PVC might also be too light for some collectables, like statues. Recently, the issue with Sideshow’s Wolf Predator Legendary Scale Bust wound up the collector community, with many collectors complaining about the PVC that is thought to be too light weight and not worth the money. Intuitively, weight equals quality (unless minimal weight is a desired key feature, like in ultra-light weight suitcases or sports equipment) and with a statue like this, one expects some weight, mass and sturdiness.

When you import goods from another country yourself or through a third party, beware that some collectables might contain prohibited materials, like ivory or animal skin. This won’t easily be the case with action figures and such, but always double check. Apart from just causing some problems at customs, importing forbidden materials means breaking the law, with all the consequences that this entails in your country of residence. 

 

  1. Appropriate Weight & Size

This applies especially to those who collect bigger items like statues, but also to the collectors among us who live in smaller places. Before you commit to buying an item, ensure that you have sufficient and fitting space for display. Make sure to have a rough idea of where you want to display your treasure and take note of the dimensions of this space, as well as the measurements of the collectible.

Besides the dimensions, it’s worthwhile to check the weight of your collectable before purchasing it, especially if it concerns a larger statue – many can weigh up to 10-30kg! You won’t be the first to see a shelf come down only shortly after you proudly displayed your figure, typically along with several other treasures that were on display, causing serious damage. Check beforehand whether your shelves will be strong enough to carry the weight and take the necessary shelf support precautions.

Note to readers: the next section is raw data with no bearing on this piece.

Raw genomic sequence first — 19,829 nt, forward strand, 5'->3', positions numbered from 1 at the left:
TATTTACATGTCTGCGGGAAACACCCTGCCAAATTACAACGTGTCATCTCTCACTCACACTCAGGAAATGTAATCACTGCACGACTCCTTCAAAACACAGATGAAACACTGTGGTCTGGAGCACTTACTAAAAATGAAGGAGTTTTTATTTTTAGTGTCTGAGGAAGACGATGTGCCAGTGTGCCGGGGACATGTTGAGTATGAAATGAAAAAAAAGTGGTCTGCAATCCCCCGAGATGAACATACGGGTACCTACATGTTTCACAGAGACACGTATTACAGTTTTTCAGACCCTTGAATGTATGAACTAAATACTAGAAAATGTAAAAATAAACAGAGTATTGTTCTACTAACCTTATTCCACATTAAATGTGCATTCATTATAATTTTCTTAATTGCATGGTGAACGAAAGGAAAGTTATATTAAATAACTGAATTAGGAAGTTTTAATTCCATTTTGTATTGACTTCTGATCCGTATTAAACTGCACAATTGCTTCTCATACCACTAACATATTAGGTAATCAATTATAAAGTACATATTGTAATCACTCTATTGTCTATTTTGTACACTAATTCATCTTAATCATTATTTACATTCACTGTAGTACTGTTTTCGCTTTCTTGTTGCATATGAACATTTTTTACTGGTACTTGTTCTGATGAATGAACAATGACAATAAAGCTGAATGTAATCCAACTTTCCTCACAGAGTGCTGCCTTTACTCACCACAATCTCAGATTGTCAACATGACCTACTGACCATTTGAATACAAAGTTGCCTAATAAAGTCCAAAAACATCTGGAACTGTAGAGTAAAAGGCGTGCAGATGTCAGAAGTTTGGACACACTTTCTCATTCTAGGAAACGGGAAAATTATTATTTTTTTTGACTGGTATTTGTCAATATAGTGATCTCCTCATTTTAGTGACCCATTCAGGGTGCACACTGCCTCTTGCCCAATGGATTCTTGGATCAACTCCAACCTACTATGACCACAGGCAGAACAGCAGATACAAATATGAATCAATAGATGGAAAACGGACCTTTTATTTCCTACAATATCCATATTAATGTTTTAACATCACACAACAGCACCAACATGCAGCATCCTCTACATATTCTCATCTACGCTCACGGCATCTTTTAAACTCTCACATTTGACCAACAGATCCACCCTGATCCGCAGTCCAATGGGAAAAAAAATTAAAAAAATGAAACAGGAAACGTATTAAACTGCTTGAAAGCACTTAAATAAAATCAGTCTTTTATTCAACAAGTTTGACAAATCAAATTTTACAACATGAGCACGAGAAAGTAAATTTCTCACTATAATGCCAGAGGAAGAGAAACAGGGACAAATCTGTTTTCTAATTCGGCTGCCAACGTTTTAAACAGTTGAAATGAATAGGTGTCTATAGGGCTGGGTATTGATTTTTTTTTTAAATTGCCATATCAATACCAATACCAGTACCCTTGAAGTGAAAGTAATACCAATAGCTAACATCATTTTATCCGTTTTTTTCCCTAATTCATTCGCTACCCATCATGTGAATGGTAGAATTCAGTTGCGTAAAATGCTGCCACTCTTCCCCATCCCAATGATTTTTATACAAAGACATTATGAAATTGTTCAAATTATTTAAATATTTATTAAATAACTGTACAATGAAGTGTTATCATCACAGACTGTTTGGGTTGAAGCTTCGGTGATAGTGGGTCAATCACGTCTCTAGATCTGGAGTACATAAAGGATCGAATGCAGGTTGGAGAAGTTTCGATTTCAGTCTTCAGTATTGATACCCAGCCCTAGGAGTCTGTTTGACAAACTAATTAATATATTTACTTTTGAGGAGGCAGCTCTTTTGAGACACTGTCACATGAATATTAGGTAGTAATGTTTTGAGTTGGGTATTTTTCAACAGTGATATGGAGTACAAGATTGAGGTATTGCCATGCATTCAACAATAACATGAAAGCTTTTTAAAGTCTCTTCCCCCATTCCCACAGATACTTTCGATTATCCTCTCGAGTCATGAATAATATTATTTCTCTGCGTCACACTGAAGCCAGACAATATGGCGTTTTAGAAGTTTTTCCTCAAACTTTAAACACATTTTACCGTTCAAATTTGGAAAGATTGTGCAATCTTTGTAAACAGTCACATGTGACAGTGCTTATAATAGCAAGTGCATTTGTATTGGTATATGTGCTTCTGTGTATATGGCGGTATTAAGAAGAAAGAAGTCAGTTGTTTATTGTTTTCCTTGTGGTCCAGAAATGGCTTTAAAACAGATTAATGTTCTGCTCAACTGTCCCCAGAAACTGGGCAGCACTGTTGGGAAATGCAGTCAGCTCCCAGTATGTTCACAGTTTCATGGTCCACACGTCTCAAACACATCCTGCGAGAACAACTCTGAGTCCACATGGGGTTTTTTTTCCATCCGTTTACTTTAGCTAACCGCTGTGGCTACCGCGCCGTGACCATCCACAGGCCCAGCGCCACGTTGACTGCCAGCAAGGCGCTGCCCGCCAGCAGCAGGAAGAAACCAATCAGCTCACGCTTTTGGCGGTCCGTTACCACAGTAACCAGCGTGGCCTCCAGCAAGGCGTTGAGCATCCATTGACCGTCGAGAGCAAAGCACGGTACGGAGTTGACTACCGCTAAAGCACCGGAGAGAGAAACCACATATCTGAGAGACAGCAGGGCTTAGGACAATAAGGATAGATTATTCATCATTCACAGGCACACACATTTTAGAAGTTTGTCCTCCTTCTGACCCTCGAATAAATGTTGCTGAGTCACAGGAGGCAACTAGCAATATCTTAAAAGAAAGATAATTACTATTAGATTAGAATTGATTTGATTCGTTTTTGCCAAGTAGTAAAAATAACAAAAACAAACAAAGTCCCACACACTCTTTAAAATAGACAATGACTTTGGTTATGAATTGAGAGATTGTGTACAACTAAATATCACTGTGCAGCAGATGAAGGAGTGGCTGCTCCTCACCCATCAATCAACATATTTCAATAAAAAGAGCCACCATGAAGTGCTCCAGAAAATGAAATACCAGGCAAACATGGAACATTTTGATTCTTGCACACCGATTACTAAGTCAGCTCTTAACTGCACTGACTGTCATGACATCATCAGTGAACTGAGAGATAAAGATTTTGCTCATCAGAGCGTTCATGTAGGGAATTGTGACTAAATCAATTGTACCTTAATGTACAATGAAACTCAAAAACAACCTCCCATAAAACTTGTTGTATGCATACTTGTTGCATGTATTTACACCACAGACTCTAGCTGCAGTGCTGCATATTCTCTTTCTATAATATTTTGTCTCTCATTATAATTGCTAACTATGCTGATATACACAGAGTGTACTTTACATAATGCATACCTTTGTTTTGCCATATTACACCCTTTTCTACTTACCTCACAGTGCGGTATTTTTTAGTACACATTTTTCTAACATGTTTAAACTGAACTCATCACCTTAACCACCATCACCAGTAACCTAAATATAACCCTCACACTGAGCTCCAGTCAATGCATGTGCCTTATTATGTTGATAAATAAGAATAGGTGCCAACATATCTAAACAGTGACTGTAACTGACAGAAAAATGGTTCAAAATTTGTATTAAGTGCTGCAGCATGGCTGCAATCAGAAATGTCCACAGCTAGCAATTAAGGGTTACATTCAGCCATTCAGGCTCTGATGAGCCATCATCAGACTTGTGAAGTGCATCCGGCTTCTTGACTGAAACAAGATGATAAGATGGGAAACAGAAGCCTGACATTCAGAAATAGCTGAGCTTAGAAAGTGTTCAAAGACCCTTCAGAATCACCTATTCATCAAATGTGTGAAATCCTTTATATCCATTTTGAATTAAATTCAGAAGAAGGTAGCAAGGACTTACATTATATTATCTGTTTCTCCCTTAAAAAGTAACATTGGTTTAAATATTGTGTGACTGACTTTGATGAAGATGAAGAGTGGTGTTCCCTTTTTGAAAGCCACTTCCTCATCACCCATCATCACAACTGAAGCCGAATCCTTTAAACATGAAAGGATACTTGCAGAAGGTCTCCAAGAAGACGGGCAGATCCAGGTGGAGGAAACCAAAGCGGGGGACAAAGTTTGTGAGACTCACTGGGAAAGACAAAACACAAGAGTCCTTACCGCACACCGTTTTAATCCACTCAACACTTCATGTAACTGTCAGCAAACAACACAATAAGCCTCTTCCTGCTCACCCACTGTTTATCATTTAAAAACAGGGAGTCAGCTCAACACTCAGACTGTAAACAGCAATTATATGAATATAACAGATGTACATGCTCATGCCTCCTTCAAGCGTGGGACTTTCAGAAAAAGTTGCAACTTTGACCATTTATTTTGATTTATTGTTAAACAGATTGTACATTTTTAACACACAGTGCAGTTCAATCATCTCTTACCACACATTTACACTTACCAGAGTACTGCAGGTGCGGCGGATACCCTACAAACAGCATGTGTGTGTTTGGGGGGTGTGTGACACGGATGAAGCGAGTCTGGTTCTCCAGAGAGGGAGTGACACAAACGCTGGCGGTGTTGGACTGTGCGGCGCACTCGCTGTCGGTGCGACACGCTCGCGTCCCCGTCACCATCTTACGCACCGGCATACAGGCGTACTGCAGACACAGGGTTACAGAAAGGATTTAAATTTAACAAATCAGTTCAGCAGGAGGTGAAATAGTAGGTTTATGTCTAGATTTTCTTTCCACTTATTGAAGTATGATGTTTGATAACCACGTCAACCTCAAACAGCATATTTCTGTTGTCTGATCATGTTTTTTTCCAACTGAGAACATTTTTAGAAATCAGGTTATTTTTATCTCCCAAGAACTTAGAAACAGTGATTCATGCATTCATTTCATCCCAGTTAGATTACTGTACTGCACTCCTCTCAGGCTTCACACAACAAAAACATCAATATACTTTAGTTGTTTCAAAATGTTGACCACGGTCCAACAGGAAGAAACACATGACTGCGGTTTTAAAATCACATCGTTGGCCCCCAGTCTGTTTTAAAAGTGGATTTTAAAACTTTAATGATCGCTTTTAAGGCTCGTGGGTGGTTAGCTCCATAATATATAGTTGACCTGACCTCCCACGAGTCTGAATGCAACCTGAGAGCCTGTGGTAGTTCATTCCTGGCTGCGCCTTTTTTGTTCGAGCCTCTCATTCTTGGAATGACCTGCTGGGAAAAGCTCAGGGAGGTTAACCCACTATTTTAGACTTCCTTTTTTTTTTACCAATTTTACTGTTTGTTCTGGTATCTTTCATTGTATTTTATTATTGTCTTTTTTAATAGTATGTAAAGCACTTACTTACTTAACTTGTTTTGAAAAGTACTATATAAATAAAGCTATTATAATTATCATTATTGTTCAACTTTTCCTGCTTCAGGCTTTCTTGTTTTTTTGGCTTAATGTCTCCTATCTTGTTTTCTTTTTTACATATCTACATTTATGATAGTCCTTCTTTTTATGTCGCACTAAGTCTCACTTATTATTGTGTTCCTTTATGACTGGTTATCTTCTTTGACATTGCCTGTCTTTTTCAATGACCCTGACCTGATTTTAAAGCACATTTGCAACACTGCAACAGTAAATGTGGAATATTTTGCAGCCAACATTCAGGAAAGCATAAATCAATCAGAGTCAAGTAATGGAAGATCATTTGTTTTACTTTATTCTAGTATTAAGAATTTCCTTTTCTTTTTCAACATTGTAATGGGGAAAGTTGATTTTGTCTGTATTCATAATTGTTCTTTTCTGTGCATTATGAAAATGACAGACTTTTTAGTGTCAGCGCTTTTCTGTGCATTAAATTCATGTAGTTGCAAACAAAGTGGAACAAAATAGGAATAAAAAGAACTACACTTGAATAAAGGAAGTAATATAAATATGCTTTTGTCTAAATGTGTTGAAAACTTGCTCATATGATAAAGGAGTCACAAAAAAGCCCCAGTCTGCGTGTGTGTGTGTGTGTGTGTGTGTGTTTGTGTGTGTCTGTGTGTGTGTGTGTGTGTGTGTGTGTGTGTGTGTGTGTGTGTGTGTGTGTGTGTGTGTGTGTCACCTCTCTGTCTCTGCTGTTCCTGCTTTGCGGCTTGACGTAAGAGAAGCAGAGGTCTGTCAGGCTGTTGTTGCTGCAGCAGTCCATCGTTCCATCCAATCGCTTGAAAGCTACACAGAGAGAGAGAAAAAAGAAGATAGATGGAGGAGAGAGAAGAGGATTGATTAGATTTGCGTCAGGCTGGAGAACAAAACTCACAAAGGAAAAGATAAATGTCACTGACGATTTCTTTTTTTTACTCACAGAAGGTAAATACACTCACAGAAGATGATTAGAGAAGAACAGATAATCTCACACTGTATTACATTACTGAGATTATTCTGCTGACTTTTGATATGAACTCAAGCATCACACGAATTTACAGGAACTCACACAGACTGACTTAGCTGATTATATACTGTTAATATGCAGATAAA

1. Condition & Rating

When you consider buying a used collectable, one of the most important things to consider is its overall condition. Is it complete? Are there any broken parts? Any other damage? The condition not only impacts the appearance of the figure, but also helps you deciding whether or not the asking price is fair. To describe the condition of the figure, several different acronyms are used – make sure know what they mean so you can manage your expectations properly:

HTF = Hard To Find; this particular figure is sought after

MIB = Mint In Box; The figure has never been removed from its original packaging and there is not a single defect of any kind in the product.

MISB = Mint in Sealed Box; the original packaging is still sealed. Variations include ‘MOSC’, Mint On Sealed Card

NM = Near Mint; the figure and/or its box shows some minor, barely noticeable damage 

MIP = Mint in Package; similar to MIB

NRFB = Never Removed From Box; similar to MIB

MNB = Mint, No Box: although the toy is in excellent condition, it’s not in the original packaging

A/O = All Original; the figure has all its original accessories and has never been repainted or repaired

 

 

  1. Counterfeit

One of the biggest disappointments a collector    can have is to find out that the collectible you bought is a fake. Not only did you waste your money, but what’s often worse is the feeling of being cheated upon. We dedicated an entire article to this topic earlier this year, which you can read here. https://goo.gl/5tCS9N

 

As a final word, remember that when in doubt about a purchasing decision, it’s always good to ask around for advice. Over the years, we’ve encountered so many friendly “veteran” collectors that were of great help. Most people are more than willing to share their experience and help you out, so never be afraid to just ask!